The frontrunners: San Antonio, Utah, Houston

The Spurs and Jazz have both intentionally cleaned out their rosters and are clearly looking at a down year and a chance at one of the top picks in the draft. The Spurs have just a single pick but the Jazz have their own, Minnesota’s and the least favorable of the Nets, Rockets and 76ers. There is nothing to complicate their decisions. They don’t have the talent to compete and there is nothing realistically on the horizon that could change that during the season.

The Rockets could conceivably end up in the tier above, with the Thunder and Pistons, with equally compelling young talent. They just seem, to me, a little more unfinished and more likely to trail in the standings, eliminating the lure of trying to push for a play-in spot.

— Ian Levy

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Players and coaches comment on Robert Sarver, Ime Udoka, Anthony Edwards situations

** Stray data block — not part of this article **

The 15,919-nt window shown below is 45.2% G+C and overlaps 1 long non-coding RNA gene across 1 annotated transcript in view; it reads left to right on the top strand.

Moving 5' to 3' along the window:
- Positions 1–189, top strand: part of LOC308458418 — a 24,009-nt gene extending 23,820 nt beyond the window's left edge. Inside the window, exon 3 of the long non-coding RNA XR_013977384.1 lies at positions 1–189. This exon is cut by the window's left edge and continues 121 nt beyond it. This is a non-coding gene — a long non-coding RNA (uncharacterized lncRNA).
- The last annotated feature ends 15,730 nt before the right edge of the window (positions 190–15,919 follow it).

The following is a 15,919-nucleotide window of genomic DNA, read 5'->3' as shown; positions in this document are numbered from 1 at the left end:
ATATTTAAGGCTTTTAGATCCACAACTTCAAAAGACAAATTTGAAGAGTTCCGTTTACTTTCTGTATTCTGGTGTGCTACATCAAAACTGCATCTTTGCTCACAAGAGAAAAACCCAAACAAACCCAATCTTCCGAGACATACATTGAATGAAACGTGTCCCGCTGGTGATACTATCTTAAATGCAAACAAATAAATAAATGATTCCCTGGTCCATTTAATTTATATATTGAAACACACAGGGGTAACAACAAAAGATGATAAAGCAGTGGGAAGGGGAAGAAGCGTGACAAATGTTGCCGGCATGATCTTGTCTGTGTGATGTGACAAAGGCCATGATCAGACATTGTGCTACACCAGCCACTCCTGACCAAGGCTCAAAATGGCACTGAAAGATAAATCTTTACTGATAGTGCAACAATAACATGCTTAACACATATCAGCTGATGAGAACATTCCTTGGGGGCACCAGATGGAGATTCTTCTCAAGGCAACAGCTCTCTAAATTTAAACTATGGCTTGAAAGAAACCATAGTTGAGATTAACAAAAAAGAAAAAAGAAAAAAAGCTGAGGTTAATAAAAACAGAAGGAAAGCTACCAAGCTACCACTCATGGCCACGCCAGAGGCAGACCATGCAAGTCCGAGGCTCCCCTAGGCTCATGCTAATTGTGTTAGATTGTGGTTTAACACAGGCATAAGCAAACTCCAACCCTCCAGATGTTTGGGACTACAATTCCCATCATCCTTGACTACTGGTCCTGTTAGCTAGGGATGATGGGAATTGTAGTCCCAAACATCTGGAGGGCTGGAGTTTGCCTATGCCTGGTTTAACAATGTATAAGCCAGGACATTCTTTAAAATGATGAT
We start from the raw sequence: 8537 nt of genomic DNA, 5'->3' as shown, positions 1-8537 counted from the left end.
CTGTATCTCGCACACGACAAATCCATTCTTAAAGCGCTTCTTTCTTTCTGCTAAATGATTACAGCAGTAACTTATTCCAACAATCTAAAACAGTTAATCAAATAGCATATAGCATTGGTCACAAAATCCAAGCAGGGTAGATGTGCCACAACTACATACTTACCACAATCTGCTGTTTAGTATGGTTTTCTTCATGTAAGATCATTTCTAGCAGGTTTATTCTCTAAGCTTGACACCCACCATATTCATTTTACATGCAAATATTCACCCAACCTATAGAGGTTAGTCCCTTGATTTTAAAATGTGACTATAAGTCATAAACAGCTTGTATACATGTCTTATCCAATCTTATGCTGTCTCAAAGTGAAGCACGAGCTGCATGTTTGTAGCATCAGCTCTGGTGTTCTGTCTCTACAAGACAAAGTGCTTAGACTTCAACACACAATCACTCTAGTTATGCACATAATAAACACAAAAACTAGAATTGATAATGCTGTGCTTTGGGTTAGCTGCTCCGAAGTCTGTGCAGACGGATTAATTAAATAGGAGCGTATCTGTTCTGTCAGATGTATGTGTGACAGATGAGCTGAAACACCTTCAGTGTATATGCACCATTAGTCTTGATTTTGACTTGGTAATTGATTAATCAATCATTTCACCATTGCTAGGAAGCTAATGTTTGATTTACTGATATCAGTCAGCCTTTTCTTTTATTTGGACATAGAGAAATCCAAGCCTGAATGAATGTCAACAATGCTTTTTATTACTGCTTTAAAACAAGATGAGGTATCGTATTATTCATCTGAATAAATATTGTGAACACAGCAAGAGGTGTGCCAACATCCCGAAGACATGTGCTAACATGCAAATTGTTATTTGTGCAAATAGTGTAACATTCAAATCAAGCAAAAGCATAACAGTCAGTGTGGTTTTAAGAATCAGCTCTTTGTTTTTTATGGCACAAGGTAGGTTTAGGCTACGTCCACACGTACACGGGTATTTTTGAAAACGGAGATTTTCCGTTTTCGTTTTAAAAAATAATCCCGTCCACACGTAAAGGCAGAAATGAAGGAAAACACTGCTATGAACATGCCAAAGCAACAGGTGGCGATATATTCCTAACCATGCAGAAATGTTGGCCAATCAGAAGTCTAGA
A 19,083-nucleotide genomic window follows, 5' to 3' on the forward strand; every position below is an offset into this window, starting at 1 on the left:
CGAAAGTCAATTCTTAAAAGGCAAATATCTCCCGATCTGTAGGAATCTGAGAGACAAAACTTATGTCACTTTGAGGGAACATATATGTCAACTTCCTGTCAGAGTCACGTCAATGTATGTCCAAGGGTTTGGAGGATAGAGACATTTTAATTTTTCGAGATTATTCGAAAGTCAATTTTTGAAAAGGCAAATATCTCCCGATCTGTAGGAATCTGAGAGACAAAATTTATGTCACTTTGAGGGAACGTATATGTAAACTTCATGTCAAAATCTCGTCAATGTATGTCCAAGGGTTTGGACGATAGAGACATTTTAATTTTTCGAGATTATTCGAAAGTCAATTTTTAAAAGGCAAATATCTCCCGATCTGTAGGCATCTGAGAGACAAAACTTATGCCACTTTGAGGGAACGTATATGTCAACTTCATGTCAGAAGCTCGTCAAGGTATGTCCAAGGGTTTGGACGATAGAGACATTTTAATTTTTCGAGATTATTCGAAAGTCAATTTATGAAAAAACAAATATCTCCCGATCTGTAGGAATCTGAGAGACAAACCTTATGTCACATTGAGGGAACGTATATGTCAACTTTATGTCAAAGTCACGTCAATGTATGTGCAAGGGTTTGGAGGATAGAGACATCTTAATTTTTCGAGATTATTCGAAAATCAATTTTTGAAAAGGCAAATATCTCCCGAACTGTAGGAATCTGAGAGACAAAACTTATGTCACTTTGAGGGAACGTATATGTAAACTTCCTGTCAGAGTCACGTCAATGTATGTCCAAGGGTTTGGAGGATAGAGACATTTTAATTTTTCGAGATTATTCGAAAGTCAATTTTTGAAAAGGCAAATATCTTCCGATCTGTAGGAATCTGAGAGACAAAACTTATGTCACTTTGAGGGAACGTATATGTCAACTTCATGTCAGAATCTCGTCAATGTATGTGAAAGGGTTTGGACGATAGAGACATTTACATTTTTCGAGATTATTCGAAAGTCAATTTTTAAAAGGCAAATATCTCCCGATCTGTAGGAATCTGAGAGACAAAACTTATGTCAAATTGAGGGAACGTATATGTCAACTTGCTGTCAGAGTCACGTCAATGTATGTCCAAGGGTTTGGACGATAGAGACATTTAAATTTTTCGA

Media day was the first time most reporters had a chance to inquire with players about a slew of negative situations that hit the NBA recently. Those situations relate to Suns owner Robert Sarver (suspended for a year and fined for workplace misconduct including racist and misogynistic language), Celtics coach Ime Udoka (suspended by the team for an inappropriate relationship with a coworker), and Timberwolves guard Anthony Edwards (anti-gay comments).
These aren’t fun situations to talk about, but if you follow the NBA it’s important you’re aware of these quotes.

Fun moments from NBA media days

OK, with the bad stuff out of the way, let’s appreciate the fun of media day!

Quotes about the game you need to know from NBA media days

— Josh Wilson